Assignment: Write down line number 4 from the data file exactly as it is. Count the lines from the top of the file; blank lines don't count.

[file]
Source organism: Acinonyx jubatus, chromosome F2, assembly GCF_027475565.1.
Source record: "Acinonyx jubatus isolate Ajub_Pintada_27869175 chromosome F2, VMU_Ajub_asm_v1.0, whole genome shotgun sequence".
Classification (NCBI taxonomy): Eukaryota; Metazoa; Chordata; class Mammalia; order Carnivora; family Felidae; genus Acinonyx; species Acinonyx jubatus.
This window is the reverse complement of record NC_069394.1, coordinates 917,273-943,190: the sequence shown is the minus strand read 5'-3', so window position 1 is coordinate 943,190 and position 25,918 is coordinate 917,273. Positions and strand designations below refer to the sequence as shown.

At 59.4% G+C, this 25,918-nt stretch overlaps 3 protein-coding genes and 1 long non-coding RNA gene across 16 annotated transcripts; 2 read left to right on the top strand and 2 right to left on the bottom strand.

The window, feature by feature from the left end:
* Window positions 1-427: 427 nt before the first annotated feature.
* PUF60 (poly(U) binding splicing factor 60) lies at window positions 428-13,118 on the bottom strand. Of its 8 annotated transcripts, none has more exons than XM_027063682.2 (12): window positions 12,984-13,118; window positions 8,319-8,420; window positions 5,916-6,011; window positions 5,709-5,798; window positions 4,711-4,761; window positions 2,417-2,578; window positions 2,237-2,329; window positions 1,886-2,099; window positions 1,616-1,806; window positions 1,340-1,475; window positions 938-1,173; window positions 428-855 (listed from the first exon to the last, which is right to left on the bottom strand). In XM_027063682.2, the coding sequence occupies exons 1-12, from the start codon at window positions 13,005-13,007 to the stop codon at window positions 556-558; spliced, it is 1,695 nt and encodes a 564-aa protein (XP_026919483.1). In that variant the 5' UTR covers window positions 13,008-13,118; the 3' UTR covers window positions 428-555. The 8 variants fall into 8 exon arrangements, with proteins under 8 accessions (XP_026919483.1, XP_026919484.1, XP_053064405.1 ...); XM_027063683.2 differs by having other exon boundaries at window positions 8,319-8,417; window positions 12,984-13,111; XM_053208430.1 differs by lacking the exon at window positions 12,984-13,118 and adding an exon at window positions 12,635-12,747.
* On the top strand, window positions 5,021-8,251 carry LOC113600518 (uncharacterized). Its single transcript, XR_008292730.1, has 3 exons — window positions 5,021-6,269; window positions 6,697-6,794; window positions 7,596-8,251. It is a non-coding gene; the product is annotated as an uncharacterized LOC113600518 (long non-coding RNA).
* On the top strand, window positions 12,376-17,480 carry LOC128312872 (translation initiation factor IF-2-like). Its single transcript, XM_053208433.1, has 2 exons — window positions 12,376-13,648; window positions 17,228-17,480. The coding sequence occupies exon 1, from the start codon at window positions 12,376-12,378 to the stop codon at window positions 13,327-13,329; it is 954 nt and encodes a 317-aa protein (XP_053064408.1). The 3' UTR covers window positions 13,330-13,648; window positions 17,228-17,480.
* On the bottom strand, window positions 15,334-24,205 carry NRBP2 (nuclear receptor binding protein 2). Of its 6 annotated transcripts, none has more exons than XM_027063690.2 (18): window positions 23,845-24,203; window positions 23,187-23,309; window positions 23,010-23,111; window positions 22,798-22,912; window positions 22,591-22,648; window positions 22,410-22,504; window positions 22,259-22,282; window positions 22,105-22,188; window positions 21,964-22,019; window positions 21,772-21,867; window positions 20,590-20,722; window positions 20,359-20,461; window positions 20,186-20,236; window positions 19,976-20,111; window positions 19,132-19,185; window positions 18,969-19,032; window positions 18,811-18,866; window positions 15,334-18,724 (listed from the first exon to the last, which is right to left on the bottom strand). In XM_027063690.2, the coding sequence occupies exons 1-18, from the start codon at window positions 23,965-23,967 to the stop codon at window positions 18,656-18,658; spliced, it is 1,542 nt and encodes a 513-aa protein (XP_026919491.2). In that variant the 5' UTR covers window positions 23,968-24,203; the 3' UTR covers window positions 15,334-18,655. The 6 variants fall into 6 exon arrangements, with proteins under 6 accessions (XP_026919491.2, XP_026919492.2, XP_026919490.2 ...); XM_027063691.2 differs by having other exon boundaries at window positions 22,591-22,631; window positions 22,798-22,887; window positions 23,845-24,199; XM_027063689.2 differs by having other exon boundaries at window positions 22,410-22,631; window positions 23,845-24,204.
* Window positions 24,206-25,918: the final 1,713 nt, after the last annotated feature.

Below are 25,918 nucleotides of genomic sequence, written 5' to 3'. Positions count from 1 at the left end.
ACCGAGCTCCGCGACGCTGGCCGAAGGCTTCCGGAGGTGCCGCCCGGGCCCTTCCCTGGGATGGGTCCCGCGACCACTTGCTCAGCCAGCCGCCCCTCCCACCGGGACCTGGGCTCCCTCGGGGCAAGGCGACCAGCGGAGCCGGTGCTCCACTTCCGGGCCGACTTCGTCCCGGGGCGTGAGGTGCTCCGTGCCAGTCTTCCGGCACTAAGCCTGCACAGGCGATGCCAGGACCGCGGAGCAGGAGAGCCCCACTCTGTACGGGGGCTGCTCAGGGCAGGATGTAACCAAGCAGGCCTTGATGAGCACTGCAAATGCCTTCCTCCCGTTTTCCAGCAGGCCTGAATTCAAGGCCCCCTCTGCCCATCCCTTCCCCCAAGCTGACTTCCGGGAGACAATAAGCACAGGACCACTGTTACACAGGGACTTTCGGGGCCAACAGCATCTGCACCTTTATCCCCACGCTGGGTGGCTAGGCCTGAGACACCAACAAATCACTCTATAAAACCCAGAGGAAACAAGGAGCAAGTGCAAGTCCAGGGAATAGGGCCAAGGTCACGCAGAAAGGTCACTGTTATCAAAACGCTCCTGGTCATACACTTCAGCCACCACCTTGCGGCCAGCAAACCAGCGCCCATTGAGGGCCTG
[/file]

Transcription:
This window is the reverse complement of record NC_069394.1, coordinates 917,273-943,190: the sequence shown is the minus strand read 5'-3', so window position 1 is coordinate 943,190 and position 25,918 is coordinate 917,273. Positions and strand designations below refer to the sequence as shown.